Walking is one of the best exercises a mama-to-be can do throughout her pregnancy. Although prenatal yoga, Pilates, and belly dancing are also excellent exercises, they become more difficult in the third trimester. Certain poses and positions must be modified to ensure the comfort and safety of mother and child. Walking however exists as the ultimate pregnancy exercise. As with any exercise routine, you should always get the green light from your midwife or doctor before beginning. Let’s take a look at the top 5 reasons walking is a wonderful prenatal exercise.
1. It’s low impact
Walking is so gentle on your body that you can continue through the third trimester. In fact, old wives’ tales, OBs, and midwives all recommend walking as a natural means to start labor. One of the common complaints with pregnancy involves sore joints. Since walking is low impact, it won’t stress joints already working overtime to accommodate the extra weight on your body.
2. It’s easy
Walking doesn’t require any equipment beyond comfortable athletic shoes. You don’t need any machines to help you complete it as an exercise. You can walk in place at home, around the neighborhood, or do laps at a mall during inclement weather. And if you already have a gym membership, you can simply use it for some quality time on the treadmill.
3. It’s an entire body workout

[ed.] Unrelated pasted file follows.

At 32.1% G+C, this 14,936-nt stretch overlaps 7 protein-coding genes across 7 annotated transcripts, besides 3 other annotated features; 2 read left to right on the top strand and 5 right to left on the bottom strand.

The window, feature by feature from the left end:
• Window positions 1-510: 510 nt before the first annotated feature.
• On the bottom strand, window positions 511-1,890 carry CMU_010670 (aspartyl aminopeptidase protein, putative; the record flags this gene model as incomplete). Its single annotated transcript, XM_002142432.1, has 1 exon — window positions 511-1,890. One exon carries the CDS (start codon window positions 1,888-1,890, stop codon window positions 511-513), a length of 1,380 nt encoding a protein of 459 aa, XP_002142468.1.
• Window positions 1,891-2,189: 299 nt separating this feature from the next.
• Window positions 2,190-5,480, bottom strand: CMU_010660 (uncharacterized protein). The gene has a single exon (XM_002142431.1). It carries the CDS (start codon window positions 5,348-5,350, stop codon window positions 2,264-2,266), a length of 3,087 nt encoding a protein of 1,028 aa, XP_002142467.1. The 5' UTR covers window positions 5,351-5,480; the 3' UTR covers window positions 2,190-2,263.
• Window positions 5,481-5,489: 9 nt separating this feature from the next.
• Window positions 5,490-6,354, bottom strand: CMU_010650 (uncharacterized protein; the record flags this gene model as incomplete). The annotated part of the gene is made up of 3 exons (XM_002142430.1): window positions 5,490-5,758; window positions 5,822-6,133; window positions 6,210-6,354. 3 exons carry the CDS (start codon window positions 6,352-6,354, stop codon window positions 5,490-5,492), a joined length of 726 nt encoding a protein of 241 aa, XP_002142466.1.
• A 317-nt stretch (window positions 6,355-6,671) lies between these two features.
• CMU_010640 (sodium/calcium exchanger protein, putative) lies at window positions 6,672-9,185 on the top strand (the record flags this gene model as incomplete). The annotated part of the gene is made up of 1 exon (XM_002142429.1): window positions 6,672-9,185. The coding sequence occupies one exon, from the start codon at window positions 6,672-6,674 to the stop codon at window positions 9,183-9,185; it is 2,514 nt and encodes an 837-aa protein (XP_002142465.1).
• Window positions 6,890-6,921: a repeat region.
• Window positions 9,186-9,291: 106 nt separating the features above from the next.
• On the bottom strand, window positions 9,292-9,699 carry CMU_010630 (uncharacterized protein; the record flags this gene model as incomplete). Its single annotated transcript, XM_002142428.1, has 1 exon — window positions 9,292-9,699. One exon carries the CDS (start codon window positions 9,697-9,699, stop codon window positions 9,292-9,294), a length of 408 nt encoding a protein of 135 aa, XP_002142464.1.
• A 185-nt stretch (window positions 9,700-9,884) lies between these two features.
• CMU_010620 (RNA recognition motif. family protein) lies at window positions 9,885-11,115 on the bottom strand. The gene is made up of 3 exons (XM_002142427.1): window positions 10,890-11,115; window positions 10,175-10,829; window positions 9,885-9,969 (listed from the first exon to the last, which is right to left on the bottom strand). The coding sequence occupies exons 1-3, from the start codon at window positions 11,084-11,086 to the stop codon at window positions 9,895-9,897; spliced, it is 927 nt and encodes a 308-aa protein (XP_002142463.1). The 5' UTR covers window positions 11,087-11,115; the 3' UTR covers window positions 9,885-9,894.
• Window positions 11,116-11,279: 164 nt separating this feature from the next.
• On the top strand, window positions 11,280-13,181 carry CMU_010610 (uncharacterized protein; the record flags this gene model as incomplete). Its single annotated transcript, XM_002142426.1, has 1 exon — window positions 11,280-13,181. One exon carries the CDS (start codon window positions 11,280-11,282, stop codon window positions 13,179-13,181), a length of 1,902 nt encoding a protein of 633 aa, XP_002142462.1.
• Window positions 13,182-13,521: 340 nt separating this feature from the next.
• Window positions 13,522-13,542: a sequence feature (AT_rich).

Walking encourages your blood to flow throughout your body, which means your cells are receiving oxygen and nutrients. Moderately swinging your arms provides a gentle workout for your arms, just as clenching and releasing the buttocks provides an additional exercise for your posterior. Be conscious of your breathing while walking: try to breathe deeply, expanding the lungs.
4. It’s easily adaptable
Health experts recommend at least 30 minutes of exercise a day. Although this may seem like drudgery on days where all your energy is flowing toward creating a new little person, on days when you experience a burst of energy you could walk for double the time. You can also easily alter the difficulty of your walking workout by including hills and/or small weights. In addition, you can create a prenatal workout schedule that works for you. Maybe on Mondays you only walk for 20 minutes, but on Tuesdays you walk 40, and on Wednesdays you walk 30. Create a schedule that will be easiest for you to stick to.
5. It’s fun with a partner
If you dread exercise, try it with a partner. Walking while talking will make those 30, 40, or 60-minutes fly by. If you can’t find a person to walk with you, try calling a friend to catch up while you walk; use your walking time to catch up with friends and family members you’ve been meaning to call but just haven’t had to time to fit in. Talking while walking is a great measure of your workout; you should also have enough breath to hold a conversation. If talking becomes to difficult, you should consider scaling back your workout.
While walking, it’s important to be cognizant of your balance, particularly during the third trimester. As your belly expands, your center of gravity will shift. Always try to walk on an even surface—try to avoid uneven sidewalks or nature paths that may have rocks or fallen branches. Most importantly, listen to your body. If you begin to tire, feel extremely thirsty or experience lightheadedness or cramps, it’s time to stop and rest. The closer you are to your due date, the less you may be able to do, and that’s okay! And remember: when you’re ready to meet your little one, consider going on a long walk—it just may naturally induce your labor!